We’re doing a lot of WordPress theming these days — and that means using Twitter Bootstrap to make everything show up well on iPhones and iPads. If you’ve worked with us recently on a digital project or conference web site, odds are you’re tired of hearing us lecture you about how important it is for your web site to have a responsive design. In some cases, we’re even asking you to make front-end design compromises in order to make sure that users can interact with your site on all of their devices.
But I digress. Like most developers, I’m always looking for shortcuts, and today I’m sharing one I created to make it easier to compile code when working with Twitter Bootstrap. If you’re a developer, you can download this and hopefully make your life easier. If you’re not a developer, you may want to pass it along to someone who is.
You can use Bootstrap as is: just download the minified css and include it in your template. But to do anything fancy, you need to compile a whole bunch of LESS files from the command line. This adds an inconvenient step to front end development. Writing regular CSS I’d be doing this about 1,000 times a day:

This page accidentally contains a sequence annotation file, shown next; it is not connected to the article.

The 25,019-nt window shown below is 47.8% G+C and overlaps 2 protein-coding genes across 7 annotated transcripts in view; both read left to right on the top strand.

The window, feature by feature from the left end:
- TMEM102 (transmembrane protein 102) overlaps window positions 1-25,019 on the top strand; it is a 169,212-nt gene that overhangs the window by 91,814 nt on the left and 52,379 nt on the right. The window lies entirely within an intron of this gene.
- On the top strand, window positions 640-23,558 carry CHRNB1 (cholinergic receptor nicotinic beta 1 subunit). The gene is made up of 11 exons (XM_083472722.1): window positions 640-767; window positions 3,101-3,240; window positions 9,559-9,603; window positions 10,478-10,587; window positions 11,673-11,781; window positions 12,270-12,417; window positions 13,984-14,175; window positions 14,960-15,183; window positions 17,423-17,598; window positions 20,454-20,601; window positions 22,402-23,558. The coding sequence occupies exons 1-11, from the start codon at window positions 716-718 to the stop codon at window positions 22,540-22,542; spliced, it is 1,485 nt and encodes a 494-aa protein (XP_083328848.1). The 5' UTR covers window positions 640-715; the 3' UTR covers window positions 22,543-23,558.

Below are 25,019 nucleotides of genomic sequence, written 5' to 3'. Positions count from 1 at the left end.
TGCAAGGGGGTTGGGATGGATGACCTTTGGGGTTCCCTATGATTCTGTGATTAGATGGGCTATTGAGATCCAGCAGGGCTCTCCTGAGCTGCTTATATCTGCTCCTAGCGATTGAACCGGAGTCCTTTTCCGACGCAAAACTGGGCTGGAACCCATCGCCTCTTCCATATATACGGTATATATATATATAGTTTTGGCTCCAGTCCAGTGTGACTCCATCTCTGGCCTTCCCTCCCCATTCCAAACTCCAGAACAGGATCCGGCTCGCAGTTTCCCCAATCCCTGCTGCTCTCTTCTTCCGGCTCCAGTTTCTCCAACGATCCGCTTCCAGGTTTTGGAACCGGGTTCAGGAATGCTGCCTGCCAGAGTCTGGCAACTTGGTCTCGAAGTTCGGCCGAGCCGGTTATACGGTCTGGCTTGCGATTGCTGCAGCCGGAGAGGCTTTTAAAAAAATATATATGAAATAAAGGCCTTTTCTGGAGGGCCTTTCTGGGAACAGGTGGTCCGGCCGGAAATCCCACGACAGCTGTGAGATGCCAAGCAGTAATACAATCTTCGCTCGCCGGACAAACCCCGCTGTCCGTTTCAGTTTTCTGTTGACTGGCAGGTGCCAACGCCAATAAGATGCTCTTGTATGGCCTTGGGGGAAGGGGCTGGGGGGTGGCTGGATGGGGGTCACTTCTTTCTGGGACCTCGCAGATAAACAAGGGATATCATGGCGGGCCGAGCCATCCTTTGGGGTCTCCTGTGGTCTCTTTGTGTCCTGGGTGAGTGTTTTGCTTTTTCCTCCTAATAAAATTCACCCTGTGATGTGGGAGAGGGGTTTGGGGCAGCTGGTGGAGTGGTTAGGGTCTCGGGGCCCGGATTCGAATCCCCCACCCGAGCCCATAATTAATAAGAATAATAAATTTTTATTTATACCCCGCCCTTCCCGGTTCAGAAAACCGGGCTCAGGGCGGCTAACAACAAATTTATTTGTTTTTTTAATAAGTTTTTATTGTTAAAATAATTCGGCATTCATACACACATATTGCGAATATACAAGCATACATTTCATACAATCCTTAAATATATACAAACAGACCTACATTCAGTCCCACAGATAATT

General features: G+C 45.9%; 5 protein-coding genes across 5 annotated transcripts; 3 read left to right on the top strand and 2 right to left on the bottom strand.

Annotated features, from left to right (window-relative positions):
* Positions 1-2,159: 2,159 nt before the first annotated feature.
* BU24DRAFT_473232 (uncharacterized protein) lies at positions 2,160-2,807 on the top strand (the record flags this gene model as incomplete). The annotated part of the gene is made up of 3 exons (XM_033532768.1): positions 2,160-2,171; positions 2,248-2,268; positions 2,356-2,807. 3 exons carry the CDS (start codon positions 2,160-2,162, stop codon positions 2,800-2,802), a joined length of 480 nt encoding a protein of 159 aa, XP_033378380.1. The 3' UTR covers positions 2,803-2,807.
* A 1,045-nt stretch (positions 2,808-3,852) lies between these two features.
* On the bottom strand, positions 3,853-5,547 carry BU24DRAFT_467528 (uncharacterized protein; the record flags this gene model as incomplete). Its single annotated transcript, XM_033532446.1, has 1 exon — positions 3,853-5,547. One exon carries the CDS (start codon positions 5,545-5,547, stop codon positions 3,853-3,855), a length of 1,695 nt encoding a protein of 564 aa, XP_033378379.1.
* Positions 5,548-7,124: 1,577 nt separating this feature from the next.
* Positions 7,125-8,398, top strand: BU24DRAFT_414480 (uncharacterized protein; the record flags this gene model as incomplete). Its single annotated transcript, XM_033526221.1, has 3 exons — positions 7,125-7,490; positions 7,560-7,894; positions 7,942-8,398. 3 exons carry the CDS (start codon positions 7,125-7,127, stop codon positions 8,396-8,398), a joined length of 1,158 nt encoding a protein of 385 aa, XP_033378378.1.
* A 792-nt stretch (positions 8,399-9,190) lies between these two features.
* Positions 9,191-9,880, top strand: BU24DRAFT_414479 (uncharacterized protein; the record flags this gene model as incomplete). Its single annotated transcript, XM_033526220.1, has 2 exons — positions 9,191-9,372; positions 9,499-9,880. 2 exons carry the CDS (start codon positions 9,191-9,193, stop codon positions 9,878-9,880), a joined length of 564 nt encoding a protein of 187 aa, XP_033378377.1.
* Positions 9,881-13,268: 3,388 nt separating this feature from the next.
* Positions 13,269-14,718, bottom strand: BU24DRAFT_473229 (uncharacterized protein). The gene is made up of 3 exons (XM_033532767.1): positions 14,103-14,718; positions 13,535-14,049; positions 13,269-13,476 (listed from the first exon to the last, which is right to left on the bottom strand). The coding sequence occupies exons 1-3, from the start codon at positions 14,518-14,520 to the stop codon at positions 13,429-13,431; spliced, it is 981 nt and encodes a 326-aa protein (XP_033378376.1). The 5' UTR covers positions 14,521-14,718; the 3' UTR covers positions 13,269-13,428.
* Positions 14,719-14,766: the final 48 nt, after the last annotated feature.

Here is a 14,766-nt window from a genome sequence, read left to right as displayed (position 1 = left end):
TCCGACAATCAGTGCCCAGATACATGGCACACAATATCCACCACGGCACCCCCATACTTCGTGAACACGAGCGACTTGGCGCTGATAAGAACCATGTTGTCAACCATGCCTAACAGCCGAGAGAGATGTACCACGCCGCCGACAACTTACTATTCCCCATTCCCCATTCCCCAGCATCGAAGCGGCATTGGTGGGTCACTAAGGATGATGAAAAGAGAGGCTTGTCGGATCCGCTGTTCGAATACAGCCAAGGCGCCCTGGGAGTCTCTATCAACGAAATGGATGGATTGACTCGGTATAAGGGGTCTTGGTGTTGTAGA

- Make a change to style.css
- Refresh browser
Writing LESS means doing this 1,000 times a day:
- Make a change to style.less
- Go to the command line and do
recess --compress less/mmepbase.less > css/mmepbase.css
- Wait a couple of seconds
- Refresh browser
- Forget what minor change I just made
After a few days of this I got fed up and wrote a command line script in node.js to try to automate the process. I called him piglet. He was over-engineered. He was slow. He was dumb.
So I went back to the old methodology for a while, got fed up again, and rewrote piglet to be a smarter, faster animal. Piglet now:
- Watches a directory full of LESS files for changes, thus taking out the command line step
- When a change happens, compiles one minified CSS file
- Uses lessc, the LESS compiler, by default rather than recess, which does a lot of code checking and is therefore slower
The best thing is that he can compile faster than I can switch from my editor to the browser and hit refresh.